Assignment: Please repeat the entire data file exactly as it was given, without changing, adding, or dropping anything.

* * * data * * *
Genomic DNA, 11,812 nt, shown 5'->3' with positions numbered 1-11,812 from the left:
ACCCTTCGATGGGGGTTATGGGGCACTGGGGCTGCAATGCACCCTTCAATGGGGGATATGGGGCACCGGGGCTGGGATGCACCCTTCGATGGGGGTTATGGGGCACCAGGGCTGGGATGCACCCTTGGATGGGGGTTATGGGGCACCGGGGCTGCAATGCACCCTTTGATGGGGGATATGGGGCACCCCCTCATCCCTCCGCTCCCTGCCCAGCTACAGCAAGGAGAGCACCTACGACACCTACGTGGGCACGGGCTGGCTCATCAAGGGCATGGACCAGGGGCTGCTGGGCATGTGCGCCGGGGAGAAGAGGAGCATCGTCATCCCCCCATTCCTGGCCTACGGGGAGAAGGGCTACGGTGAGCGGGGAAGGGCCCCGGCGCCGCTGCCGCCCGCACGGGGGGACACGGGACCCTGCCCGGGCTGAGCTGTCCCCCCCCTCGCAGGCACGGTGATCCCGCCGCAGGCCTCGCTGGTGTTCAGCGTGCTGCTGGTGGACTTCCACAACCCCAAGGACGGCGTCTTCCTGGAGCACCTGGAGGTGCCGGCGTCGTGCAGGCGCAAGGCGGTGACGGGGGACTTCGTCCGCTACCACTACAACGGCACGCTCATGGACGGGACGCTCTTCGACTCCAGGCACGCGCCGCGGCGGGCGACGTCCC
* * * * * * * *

Genomic DNA, 11,812 nt, shown 5'->3' with positions numbered 1-11,812 from the left:
ACCCTTCGATGGGGGTTATGGGGCACTGGGGCTGCAATGCACCCTTCAATGGGGGATATGGGGCACCGGGGCTGGGATGCACCCTTCGATGGGGGTTATGGGGCACCAGGGCTGGGATGCACCCTTGGATGGGGGTTATGGGGCACCGGGGCTGCAATGCACCCTTTGATGGGGGATATGGGGCACCCCCTCATCCCTCCGCTCCCTGCCCAGCTACAGCAAGGAGAGCACCTACGACACCTACGTGGGCACGGGCTGGCTCATCAAGGGCATGGACCAGGGGCTGCTGGGCATGTGCGCCGGGGAGAAGAGGAGCATCGTCATCCCCCCATTCCTGGCCTACGGGGAGAAGGGCTACGGTGAGCGGGGAAGGGCCCCGGCGCCGCTGCCGCCCGCACGGGGGGACACGGGACCCTGCCCGGGCTGAGCTGTCCCCCCCCTCGCAGGCACGGTGATCCCGCCGCAGGCCTCGCTGGTGTTCAGCGTGCTGCTGGTGGACTTCCACAACCCCAAGGACGGCGTCTTCCTGGAGCACCTGGAGGTGCCGGCGTCGTGCAGGCGCAAGGCGGTGACGGGGGACTTCGTCCGCTACCACTACAACGGCACGCTCATGGACGGGACGCTCTTCGACTCCAGGCACGCGCCGCGGCGGGCGACGTCCC